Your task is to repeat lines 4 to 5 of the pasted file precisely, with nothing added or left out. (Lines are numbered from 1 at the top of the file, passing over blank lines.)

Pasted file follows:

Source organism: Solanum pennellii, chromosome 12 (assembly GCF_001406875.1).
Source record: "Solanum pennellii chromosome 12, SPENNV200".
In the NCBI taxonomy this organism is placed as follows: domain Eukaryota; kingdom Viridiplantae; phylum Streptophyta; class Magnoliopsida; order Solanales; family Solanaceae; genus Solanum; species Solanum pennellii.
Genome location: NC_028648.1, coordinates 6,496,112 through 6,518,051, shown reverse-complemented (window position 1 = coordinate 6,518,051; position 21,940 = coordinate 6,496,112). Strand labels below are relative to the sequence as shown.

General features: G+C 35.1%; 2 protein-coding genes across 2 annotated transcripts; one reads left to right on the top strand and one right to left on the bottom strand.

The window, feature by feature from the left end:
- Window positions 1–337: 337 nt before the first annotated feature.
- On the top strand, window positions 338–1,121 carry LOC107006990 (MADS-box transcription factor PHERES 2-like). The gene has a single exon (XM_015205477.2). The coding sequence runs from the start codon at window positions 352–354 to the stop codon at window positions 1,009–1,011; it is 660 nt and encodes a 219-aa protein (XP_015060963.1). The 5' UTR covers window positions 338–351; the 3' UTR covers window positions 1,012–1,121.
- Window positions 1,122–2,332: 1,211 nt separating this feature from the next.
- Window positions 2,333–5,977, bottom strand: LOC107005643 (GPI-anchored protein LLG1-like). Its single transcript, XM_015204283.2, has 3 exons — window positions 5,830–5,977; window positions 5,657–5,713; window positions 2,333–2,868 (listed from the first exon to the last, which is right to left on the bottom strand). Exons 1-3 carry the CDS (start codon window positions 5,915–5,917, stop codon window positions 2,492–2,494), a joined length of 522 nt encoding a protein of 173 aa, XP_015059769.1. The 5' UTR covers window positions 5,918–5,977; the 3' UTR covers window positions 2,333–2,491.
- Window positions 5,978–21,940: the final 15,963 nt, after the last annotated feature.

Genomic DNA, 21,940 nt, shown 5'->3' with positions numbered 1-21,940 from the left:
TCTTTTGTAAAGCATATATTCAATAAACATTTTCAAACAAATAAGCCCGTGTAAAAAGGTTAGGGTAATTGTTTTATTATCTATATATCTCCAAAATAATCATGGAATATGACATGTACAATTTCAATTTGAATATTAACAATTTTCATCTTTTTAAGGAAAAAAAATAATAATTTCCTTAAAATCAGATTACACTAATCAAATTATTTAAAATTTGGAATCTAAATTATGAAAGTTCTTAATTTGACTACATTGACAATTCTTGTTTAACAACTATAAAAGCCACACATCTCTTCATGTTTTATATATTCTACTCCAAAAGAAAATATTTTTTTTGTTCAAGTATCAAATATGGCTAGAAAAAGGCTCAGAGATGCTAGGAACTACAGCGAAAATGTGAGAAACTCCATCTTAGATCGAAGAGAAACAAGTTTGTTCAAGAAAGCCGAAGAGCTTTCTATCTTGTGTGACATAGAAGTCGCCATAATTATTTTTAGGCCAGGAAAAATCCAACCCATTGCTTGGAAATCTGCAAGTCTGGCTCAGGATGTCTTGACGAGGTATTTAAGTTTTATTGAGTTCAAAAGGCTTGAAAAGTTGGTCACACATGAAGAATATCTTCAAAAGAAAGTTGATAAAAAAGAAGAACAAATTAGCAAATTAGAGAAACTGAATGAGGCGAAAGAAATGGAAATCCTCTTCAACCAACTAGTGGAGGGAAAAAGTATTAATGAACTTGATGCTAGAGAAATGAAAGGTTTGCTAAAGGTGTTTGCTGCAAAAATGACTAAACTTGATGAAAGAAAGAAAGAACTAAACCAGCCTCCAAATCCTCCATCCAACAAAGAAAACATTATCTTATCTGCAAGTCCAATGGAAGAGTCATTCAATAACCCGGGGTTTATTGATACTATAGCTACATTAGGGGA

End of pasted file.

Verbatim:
Genome location: NC_028648.1, coordinates 6,496,112 through 6,518,051, shown reverse-complemented (window position 1 = coordinate 6,518,051; position 21,940 = coordinate 6,496,112). Strand labels below are relative to the sequence as shown.

General features: G+C 35.1%; 2 protein-coding genes across 2 annotated transcripts; one reads left to right on the top strand and one right to left on the bottom strand.